Second-hand underwear still hot property in Zim as economy bites
As Zimbabwe's economy continues to struggle, many of the country's citizens have reverted to buying and selling used knickers.
This is despite the government banning the sale of used undergarments in 2011 through a Statutory Instrument (SI).
The revelation that many were disobeying this was made in the latest auditor-general’s (AG) report, which is part of a quality control mechanism for goods imported into the country.
AG Mildred Chiri noted: “In Mutare and Bulawayo, second-hand undergarments were being sold on the streets.”
Chiri said the second-hand fabric business had grown to the point of stifling the growth of the local clothing and textile industry.
She put the blame on the ministry of industry and commerce, which should be at the forefront of curbing the smuggling of used clothes into the country.
“Second-hand clothes and undergarments were being smuggled into the country and sold at designated flea markets such as Mupedzanhamo in Mbare [in Harare] and Chinotimba Flea Market in Victoria Falls. My visit to Mbare revealed there were 10 warehouses which were packed to capacity with bales of second-hand clothing,” reads Chiri's report.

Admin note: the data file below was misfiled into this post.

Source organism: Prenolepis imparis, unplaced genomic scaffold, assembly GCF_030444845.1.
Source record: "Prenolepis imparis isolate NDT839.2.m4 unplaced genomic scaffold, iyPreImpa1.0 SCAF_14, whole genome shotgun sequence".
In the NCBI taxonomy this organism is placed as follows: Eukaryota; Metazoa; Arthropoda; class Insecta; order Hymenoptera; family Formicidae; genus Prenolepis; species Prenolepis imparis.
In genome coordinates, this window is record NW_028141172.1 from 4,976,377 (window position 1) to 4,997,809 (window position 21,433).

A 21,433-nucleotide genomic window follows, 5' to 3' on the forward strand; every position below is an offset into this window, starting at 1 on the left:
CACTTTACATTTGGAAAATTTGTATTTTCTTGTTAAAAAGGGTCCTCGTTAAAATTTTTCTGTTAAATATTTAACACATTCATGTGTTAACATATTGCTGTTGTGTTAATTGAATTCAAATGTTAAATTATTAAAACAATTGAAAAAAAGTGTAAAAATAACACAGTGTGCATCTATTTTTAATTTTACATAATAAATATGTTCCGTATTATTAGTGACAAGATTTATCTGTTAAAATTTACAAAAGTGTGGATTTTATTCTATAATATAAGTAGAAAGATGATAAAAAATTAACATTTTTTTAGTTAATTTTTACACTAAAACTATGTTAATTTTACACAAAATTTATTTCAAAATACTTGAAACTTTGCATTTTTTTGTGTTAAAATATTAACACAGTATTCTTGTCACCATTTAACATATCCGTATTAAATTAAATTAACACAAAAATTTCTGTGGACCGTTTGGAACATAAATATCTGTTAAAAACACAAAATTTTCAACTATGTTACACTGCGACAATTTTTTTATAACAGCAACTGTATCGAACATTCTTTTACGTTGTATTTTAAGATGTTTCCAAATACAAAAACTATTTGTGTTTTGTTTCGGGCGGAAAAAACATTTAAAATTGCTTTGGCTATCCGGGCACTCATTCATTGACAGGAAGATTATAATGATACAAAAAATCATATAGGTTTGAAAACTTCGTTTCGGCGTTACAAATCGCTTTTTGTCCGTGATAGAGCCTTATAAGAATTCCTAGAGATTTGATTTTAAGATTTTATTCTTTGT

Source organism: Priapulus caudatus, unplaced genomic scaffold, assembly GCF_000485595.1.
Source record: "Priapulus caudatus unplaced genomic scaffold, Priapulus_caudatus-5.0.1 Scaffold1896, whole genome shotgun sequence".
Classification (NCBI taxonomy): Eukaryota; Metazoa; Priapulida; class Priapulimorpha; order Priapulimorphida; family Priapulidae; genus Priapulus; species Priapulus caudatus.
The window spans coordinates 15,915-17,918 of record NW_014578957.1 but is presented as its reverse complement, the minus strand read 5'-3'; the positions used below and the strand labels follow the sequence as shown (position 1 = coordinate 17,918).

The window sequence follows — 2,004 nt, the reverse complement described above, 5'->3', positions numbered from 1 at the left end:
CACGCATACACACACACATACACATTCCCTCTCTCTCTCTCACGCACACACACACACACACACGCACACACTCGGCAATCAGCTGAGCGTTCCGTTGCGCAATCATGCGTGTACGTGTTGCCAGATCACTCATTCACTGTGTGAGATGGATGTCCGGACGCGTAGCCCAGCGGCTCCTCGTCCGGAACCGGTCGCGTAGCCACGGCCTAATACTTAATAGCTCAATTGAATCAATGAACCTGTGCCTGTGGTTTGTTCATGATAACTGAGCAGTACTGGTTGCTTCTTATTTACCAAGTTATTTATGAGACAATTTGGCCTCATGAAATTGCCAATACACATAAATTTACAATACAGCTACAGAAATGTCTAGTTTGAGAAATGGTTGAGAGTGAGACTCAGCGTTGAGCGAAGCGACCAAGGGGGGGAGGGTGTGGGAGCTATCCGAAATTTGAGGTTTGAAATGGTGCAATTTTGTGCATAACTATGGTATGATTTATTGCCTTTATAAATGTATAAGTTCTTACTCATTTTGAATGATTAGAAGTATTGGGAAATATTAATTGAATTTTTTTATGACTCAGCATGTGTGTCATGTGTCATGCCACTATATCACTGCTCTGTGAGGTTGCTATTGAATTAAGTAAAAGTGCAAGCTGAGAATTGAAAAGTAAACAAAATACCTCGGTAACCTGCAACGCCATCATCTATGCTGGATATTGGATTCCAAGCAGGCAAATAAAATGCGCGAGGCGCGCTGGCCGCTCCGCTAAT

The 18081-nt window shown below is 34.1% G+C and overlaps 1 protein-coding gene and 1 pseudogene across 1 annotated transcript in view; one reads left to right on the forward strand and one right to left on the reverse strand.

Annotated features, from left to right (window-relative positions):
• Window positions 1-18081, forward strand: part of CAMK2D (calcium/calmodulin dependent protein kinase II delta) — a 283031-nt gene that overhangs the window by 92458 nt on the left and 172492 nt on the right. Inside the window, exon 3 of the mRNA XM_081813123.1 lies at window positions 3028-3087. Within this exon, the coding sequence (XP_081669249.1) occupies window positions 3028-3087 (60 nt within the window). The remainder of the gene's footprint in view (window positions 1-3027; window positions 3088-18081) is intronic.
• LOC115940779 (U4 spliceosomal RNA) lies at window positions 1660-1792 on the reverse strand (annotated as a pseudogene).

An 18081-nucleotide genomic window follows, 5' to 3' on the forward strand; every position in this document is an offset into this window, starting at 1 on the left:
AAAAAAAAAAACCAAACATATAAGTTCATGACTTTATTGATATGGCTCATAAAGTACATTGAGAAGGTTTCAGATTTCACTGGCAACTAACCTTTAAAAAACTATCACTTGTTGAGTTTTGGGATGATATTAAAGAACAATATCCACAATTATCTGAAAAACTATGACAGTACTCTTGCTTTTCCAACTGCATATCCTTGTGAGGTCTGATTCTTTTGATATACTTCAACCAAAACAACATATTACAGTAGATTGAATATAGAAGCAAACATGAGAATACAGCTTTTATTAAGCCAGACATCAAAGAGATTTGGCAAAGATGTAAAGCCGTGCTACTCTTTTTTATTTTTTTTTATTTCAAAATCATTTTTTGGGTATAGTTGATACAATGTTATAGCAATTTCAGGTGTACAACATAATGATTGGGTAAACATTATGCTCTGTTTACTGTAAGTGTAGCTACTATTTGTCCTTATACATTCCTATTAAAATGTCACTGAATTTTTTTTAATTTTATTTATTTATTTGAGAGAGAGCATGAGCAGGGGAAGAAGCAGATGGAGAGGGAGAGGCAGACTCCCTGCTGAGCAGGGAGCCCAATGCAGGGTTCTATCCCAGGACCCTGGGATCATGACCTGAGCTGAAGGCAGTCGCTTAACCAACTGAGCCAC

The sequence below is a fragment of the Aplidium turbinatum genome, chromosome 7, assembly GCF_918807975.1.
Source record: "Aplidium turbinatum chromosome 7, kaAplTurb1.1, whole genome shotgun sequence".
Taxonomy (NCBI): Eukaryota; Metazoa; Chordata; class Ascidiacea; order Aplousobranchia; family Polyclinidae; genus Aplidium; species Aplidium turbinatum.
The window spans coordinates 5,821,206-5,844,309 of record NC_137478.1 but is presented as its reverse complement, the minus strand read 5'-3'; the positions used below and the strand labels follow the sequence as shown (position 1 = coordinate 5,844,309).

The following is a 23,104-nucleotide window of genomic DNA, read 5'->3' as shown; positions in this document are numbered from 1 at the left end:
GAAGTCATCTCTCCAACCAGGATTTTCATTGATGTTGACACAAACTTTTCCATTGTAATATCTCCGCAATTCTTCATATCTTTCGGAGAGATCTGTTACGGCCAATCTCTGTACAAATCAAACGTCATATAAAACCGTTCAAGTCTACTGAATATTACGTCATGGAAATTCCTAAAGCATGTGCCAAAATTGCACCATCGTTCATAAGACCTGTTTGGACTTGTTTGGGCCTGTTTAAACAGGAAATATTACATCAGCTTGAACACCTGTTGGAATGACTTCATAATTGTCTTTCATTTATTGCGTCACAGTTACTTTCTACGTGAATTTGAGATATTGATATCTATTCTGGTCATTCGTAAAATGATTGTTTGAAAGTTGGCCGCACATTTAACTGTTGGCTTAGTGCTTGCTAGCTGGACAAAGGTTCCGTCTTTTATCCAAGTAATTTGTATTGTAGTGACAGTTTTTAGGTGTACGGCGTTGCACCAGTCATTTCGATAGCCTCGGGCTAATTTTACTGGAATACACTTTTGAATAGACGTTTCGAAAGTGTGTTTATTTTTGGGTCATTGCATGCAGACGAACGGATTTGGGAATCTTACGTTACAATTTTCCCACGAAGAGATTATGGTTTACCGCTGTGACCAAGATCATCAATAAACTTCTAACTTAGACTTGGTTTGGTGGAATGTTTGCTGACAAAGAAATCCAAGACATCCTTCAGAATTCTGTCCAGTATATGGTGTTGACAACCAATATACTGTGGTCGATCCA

Used undergarments can go for US$1 (about R15.60) for three at the flea markets, while new ones in shops sell north of $10 (around R156) each. This is at a time when government workers such as teachers and nurses have been earning an average of $75 (about R1,170 - or about Z$7,000 in the local currency).
This week the government awarded its workers with a 40% salary increment that was widely rejected. Teachers called it a mockery and vowed not to return to work. Civil servants argued that they should get paid an equivalent of US$520 (R8,840) - an amount they earned before October 2018.
The new salaries will see the least paid civil servant take home Z$14,528. This is below the poverty datum line, however, which is the minimum consumption expenditure necessary to ensure a household can survive every month.
Recently released statistics from Zimstat, the country’s official statistics agency, show a family of five requires Z$17,244 for basics.
Civil servants who spoke to TimesLIVE said because utilities such as electricity have gone up by almost 100% within two months, their salaries have been further eroded. They said second-hand clothes were all they could afford.
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